Arts & Culture

Keith Achepohl, at home in Eugene, Oregon, has a fine new exhibition at the Jordan Schnitzer Museum of Art
Sandy Brown Jensen

Viz City interviewed Keith Achepohl on Sat. Jan. 23, 2018 for a broadcast date of Wed. Feb. 21, 2018

RE:  Jordan Schnitzer Museum of Art presents, “Keith Achepohl: Vision Of Nature/Vessel Of Beauty.” January 20, 2018 to April 29, 2018

 

Brian Bull / KLCC

Carnivores, take note…a new group in Eugene wants to change the way you think about and use meat. They want consumers to bypass grocery stores and make tracks to the farm…and perhaps even learn how to butcher their own animal. KLCC’s Brian Bull profiles the Eugene Meat Collective.

Photo by Ronald Perez

The beauty of nature, music and photography will converge in The Four Seasons of the McKenzie River, presented by the Eugene Symphony in association with McKenzie River Trust and Travel Lane County.

Tiffany Eckert

A play in Eugene this weekend will feature actors who can not hear. In what they’re calling a shadow performance, the company will present The Vagina Monologues.

Kevin Stacey is a serigraph and silk screen artist showing his pop album covers and show posters at The Island Park Gallery Jan. 31 through Mar. 29.
Sandy Brown Jensen

VIZ CITY INTERVIEWS ARTIST KEVIN STACEY

Date of Interview: Sat. Jan. 13, 2018

Date of Broadcast: Wed. Feb. 7, 2018

RE:  The Island Park Gallery at the Willamalane Adult Activity Center in Springfield “Aprons and Albums” by Marissa Solini and Kevin Stacey, Jan. 31 through Mar. 29.

Photo by Eric Alan

Turntablist and scratch DJ Connah Jay has sampled, mixed and created new sounds from vinyl records for over 15 years in Eugene. He’s a founding member of Bohemian Dub Orchestra and Medium Troy, as well as a solo DJ. He speaks with KLCC’s Eric Alan about his unique craft, before being DJ at the KLCC Brew Fest at the Lane Events Center, on Friday February 9th and Saturday February 10th.

The podcast S-town brought new audio storytelling forms into being, drawing from literature and investigative journalism. It followed the true story of John B. McLemore, who hated his hometown of Woodstock, Alabama enough to bring it to the attention of the producers of This American Life. Brian Reed went off on the storytelling trail to investigate a murder that may not have happened, but encountered many strange things that did happen. S-Town was then downloaded 40 million times in the first month after it was released.

Classical chamber music and Chicago blues harmonica merge in Corky Siegel’s Chamber Blues, on their new release Different Voices. Corky Siegel speaks with KLCC’s Eric Alan about that musical symbiosis, about music as a manifestation of inner deepening, and fearlessness as a compositional tool.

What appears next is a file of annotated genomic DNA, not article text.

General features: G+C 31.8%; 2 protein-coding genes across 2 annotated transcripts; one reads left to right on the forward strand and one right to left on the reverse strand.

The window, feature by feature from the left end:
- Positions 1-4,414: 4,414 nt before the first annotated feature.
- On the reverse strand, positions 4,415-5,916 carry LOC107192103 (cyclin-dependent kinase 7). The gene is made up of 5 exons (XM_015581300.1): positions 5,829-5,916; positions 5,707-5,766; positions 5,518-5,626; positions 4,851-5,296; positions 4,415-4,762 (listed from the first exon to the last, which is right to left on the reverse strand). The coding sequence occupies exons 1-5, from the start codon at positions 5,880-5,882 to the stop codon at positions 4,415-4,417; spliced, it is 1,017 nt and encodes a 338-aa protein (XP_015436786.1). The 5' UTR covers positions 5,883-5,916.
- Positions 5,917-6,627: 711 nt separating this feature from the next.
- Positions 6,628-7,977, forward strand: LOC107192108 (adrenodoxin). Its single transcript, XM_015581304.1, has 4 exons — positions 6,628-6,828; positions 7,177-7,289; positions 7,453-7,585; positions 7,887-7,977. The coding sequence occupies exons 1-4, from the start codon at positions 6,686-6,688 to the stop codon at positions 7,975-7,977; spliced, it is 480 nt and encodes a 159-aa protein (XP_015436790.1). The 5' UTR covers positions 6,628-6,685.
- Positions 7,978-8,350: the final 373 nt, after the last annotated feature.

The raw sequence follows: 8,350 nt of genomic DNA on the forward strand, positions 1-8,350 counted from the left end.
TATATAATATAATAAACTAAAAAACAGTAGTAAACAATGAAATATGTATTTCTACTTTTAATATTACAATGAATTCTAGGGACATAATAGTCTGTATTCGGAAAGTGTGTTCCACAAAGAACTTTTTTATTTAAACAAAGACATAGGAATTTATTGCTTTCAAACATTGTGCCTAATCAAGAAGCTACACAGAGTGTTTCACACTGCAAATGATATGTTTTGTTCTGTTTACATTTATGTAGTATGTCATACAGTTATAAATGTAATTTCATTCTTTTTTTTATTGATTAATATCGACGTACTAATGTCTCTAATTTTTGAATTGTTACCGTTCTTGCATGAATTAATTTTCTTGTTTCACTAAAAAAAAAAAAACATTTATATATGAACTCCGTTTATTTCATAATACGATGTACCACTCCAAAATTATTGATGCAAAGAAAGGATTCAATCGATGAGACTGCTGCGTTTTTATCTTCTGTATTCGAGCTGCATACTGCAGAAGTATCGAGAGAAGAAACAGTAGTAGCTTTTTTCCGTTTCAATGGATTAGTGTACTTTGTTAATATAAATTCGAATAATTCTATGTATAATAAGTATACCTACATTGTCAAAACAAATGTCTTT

This is KLCC.  I’m Connie Bennett, Director of Eugene Public Library, with a book review of “How We Became Human” by Joy Harjo.

In 2012, author Ursula K. LeGuin spoke at the Downtown Eugene Public Library, in conjunction with the annual Big Read--an even in which the whole community is asked to read and discuss one book, and its issues. In this case, the book was Ray Bradbury's classic Farhenheit 451, with all of its issues regarding censorship, self-censorship and the power of reading. KLCC's Eric Alan spoke to Ursula K. LeGuin then about those issues, as well as the impact of the Internet on reading, and her own work. To honor her passing, we revisit that interview here. 

Deonna Anderson/KLCC

Corvallis resident Jennifer Moreland and her husband took a road trip to Los Angeles last year. Moreland was inspired by the murals in the city. She took a photo in front of one with wings.  Then posted it on Facebook. This led to an art project of her own.

Karen Perkins, Clay Artist
Sandy Brown Jensen

  

 

 

 

 

 

 

 

 

 

 

Viz City Interviews Clay Artist Karen Perkins

Date of Interview: Tues. Jan 16, 2018

Date of Broadcast: Wed. Jan. 24, 2018

David Grisman has led evolving versions of his Quintet for over forty years, since the self-titled David Grisman Quintet album revolutionized the acoustic music world in 1977 with its merger of bluegrass, jazz and beyond.

Photo by Eric Alan

Ladysmith Black Mambazo has brought their joyful vocal music from South Africa to the world for over half a century, their music rising from isicathamiya, the music of the mines. In the past year, they’ve released two albums: Songs of Peace and Love for Kids and Parents Around the World Sharing, and also Shaka Zulu Revisited, both of which have received Grammy nominations—bringing the band to 19 Grammy nominations in their career.